So the wood industry has been hit with another dumping case. If you want to learn more about the plywood case from those directly involved, the petitioners have a website here and a group of responding importers have created a site here.  

The case is just developing, and it will be a year before we find out the results and many years before we fully understand the downstream impact if the order goes through. Look for legality issues to potentially play a bigger role in this case than they did in the flooring case-the petitioners are making it one of the key components of their allegations.  

As regular readers can guess, I believe that if the order goes through, the results will do more harm for the U.S. as a whole than it will help the domestic plywood manufacturing industry. I look not just at those most directly involved, but those indirectly impacted, those you might call the civilians in the war. I worry about the U.S. kitchen cabinet manufacturing industry and the RV industry and all the others using the imported material. I worry about the American exporter selling logs and lumber overseas.  

I worry about the flooring industry too. We just don't know yet where this case will impact us. Plywood and engineered flooring are closely linked at both Customs and the written definitions of scope in both cases. Although the current scope of the plywood case specifically says it does not include engineered hardwood flooring, lawyers are still debating if it covers bamboo flooring. There is also the possibility of plywood underlayment getting caught up, although again, the lawyers and various parties are debating that as well. As always, it will take a while to sort things out.  

Definitely some of the U.S. domestic manufacturers who rely on imported plywood are going to be hit. Some U.S. manufacturers  produce their own plywood, some buy domestic product and many use a Baltic birch.  But others do use Chinese-sourced plywood and they may be seeking new supply. Of course those alternative supplies may suddenly be in short supply or found only at a higher price because of the case.  

If the U.S. plywood manufacturers are correct that a dumping order will lead to a huge price increase here, some of that is going to have to impact on the domestic flooring manufacturers. And if the U.S. plywood manufacturers are correct that a dumping order will cause the kitchen cabinet industry and other U.S. companies to start buying domestic production in greater volumes, won't the U.S. flooring industry face a shortage? Or see a combination of a supply shortage and higher price for the Baltic birch? This, like most dumping orders, is very likely to hurt the smaller players in the industry.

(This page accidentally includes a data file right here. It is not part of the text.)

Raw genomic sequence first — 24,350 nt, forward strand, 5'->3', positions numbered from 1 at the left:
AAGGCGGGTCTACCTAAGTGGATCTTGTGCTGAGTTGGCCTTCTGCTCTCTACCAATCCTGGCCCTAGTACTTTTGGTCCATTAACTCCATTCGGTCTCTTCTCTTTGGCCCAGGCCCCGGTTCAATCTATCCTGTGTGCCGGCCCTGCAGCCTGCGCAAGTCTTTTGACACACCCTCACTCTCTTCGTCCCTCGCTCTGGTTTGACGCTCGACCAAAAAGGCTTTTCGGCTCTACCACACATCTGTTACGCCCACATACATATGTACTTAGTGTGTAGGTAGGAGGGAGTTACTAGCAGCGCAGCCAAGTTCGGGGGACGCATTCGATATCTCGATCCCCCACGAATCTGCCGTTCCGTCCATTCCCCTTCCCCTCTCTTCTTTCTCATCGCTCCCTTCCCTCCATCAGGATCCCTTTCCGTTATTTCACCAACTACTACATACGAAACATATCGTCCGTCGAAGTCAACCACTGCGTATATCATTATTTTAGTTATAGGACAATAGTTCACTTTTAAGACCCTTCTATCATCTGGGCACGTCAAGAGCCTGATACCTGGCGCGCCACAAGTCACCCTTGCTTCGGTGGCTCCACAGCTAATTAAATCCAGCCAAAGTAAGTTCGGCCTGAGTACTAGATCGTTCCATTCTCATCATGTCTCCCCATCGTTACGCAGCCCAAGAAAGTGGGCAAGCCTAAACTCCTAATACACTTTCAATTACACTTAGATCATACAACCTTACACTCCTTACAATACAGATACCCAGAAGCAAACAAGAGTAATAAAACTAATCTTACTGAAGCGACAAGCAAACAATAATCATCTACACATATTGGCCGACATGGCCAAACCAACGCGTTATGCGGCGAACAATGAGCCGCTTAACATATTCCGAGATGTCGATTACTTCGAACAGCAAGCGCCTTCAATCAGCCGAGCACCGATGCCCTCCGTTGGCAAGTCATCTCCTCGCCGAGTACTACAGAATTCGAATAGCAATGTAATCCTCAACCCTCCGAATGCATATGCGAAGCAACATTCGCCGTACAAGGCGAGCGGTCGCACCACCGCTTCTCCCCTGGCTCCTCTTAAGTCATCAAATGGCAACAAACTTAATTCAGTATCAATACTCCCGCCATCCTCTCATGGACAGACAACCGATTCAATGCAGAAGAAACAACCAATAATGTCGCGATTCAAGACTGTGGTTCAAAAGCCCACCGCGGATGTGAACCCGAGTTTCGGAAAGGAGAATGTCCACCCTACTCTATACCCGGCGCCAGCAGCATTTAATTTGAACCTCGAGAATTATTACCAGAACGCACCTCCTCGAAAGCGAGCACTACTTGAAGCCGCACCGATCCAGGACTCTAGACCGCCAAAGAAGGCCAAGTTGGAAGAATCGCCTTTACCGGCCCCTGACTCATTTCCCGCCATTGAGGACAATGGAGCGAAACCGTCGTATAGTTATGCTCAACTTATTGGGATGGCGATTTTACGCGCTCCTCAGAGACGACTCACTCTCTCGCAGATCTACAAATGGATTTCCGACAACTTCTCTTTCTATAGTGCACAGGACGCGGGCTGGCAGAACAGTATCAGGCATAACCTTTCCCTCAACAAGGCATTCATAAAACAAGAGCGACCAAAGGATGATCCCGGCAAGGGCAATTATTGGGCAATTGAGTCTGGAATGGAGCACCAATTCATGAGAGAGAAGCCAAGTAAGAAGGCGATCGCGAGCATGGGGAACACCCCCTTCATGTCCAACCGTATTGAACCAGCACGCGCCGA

If the plywood order goes through, we won't know the long-term impacts for years. We are still seeing downstream ripples from the flooring case, and I suspect that if the flooring case isn't overturned in the appeal, the negative impact on the U.S. distribution and retail industries will be much greater each subsequent year. Time will tell, but I fear that this case will eventually be yet another blow to our hardwood flooring industry.

Elizabeth Baldwin has over 20 years of international wood sourcing experience. Very widely traveled, her résumé's "Special Skills" section includes "the ability to eat anything from raw horse to deep-fried scorpion." She serves as Metropolitan Hardwood Flooring's (metrofloors.com) ECO (Environmental Compliance Officer) and deals daily with the "green alphabet soup" of today's industry: FSC, CARB, LEED, and much more. She blogs for Hardwood Floors on all things green (and, as she says, " 'grey' and 'blue' and almost every color except 'black and white.' Nothing in this world is black and white, particularly not 'green issues.'")